Mardi Gras Celebration is quickly approaching.
I have included this non-recipe page as an overview of this great festival.
I invite you to learn more about the New Orleans Carnival!
For more detailed Mardi Gras facts, please visit Mardi Gras History.
History of the Celebration:
The ancient Romans celebrated in mid February a circus like festival similar to the Mardi Gras celebration we enjoy today. Carnival evolved into a time of eat, drink, and be merry before the fasting ritual of Lent begins. The partying is scheduled to soon begin and we want to help get you ready to party!
In 1857, the first Krewe was born. The Comus organization showed Mardi Gras to be a safe and fun event for all to attend. Comus began the tradition of secret Carnival societies, parade floats with unified themes, balls held after the parades, and naming the Krewes after characters from mythology.
Part of the excitement of attending a Mardi Gras Celebration is catching the doubloons, large colorful coins tossed out by the Krewes riding on the floats down to the excited crowds. Doubloons display each Krewe’s name, emblem, and founding date on one side, the year and theme of the ball and parade on the flip side.
Since the 19th century, beads and novelties have been thrown from floats to parade-watchers lining the streets. Until the 1960s, the most common seen throws were multi-colored glass beads. Durable plastic beads replaced these. Metallic beads and strings with figures of people and animals were some of the sought-after throws.
With the arrival of the 21st century, Krewes began throwing limited edition beads and toy items unique to their Krewe. LED-powered surprises and fiber optic beads are now tossed out to draw a crowd. As history repeats itself, glass beads are making a come back as one of the most popular parade throws.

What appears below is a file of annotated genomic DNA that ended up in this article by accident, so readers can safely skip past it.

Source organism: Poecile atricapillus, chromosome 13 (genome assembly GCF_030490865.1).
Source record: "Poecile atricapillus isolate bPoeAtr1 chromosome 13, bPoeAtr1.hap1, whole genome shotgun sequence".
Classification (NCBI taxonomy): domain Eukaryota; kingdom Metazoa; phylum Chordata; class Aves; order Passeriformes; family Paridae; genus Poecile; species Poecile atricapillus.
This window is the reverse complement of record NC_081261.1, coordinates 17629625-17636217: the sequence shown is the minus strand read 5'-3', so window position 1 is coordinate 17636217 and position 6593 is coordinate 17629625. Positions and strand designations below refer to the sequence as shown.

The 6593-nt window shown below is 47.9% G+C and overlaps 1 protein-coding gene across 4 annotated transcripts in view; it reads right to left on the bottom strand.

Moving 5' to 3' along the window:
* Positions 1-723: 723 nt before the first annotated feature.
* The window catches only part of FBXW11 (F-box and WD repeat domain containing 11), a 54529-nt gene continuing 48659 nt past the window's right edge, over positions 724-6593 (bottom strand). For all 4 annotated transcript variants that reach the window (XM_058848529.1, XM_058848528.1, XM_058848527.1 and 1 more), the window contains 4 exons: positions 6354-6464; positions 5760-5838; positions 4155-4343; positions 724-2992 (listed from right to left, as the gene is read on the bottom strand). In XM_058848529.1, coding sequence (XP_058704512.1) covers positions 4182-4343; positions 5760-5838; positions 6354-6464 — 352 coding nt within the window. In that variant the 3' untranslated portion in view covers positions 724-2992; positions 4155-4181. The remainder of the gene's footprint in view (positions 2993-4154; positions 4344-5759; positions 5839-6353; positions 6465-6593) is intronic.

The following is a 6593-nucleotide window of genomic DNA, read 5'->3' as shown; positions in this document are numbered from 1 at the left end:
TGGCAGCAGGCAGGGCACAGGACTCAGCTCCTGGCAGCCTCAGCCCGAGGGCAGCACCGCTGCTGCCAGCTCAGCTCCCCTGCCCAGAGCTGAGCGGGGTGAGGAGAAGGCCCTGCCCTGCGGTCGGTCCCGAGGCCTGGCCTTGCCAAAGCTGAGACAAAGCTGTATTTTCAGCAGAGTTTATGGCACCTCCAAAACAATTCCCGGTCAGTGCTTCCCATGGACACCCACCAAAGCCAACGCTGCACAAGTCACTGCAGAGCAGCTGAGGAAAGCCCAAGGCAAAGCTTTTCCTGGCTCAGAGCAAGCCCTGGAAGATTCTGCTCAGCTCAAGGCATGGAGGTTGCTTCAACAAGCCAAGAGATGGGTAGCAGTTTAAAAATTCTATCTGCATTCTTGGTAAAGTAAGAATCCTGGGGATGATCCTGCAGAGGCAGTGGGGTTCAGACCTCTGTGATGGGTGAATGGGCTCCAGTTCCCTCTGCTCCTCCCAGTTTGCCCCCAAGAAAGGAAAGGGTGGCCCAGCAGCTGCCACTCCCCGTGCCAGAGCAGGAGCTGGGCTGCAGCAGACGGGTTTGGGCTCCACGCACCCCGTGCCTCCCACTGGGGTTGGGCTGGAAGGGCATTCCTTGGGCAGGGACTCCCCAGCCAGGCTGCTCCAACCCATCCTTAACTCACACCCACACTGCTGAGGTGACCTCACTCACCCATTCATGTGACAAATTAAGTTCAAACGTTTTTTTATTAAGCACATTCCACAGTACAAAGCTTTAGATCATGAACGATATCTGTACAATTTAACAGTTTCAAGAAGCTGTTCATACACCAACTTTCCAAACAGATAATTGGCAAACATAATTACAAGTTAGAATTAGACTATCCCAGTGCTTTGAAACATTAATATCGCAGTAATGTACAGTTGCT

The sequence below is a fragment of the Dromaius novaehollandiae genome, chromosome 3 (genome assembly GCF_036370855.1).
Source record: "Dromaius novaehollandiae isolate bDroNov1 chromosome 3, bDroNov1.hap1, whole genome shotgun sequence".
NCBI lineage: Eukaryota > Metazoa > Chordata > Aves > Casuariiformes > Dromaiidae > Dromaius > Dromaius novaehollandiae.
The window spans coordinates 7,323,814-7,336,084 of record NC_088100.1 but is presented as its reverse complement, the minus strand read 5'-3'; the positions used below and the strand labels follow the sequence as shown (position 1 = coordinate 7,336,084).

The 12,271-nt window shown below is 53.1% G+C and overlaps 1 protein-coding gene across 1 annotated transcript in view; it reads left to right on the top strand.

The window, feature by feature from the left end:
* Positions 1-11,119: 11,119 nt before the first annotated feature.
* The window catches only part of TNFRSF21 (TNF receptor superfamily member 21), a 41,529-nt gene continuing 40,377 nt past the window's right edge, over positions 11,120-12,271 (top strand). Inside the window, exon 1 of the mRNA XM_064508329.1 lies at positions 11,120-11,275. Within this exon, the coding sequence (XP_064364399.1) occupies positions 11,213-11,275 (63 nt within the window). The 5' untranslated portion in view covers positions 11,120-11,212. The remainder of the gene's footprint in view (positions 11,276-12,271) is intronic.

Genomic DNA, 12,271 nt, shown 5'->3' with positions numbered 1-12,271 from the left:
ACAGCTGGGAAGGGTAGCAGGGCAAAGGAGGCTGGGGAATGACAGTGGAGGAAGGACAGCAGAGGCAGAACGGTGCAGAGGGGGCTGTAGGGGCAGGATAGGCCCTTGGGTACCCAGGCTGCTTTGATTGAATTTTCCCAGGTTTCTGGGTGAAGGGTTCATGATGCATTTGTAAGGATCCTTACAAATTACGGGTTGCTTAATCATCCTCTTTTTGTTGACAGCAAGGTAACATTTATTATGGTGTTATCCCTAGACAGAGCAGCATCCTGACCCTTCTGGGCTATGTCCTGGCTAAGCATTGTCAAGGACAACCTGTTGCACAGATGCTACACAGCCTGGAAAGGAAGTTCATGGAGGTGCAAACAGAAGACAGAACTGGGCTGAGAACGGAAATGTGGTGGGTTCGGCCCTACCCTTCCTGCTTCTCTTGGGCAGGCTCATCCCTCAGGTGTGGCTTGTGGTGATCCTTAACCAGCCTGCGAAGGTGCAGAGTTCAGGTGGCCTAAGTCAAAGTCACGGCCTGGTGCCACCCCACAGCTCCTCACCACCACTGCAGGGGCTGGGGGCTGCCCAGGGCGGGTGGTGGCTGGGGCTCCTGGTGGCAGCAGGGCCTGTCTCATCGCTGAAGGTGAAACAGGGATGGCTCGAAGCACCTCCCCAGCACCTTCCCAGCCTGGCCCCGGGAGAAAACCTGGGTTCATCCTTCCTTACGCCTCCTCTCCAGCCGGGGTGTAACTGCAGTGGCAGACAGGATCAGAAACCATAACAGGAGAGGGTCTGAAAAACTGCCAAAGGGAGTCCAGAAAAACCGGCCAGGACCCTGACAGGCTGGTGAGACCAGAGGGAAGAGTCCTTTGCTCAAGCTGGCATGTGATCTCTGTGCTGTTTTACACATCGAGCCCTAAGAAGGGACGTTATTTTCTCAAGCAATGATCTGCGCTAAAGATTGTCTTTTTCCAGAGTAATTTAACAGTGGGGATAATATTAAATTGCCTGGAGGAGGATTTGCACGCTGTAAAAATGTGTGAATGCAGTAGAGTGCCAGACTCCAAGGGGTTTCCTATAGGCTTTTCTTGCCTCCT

There is on average at least one parade every night starting two Fridays prior to Mardi Gras. When the big day rolls around, the Zulu parade gets the ball rolling, followed by the Rex parade, with both parades ending on Canal Street. A number of walking clubs and smaller parades make their way to the French Quarter accompanied by a minimum of one jazz band.
In 1871, the Twelfth Night Revelers began the custom of presenting a young woman with a golden bean hidden inside a cake. This lucky young lady was the first queen of Mardi Gras, beginning the symbolism of the king cake.
Traditional King Cake is an oblong and braided coffee cake. It is iced and covered with purple, green and gold sugar. Each cake contains a bean or small plastic baby representing Christ. It is customary for whoever receives the piece of cake with the hidden surprise to provide the next King Cake. These days, king cakes come in a wide variety of fillings from pineapple to chocolate.
In 1872, Rex made his grand entrance as the King of Carnival. Rex debuted the official colors of Mardi Gras: purple, green, and gold. The meaning of the colors is purple stands for justice. Green represents faith. Gold is a symbol for power.
Every Mardi Gras parade has a theme, usually taken from Hollywood, history, or mythology. Most parades have mock royalty picked from the ranks of the Krewe or celebrities. Depending on the size of the parade, you will see ten to forty floats go by with carrying Krewe members, dance groups, marching bands, and characters in costume. With the exception of signature floats, all parade floats are hand-painted and redesigned every year according to the annual theme.
Each year since Hurricane Katrina blasted through town, the determined folks of New Orleans have stood firm that a Mardi Gras Celebration will return larger than life. Mark your calendars for February 24, 2009 to take part in a celebration like none other on Earth that has endured much and still holds everlasting appeal.
If you are fortunate enough to attend Mardi Gras, you will want to try some of these Cooking New Orleans Style Recipes . If you have never attended Mardi Gras, sample some of the recipes. Then you will definitely want to attend the next Mardi Gras!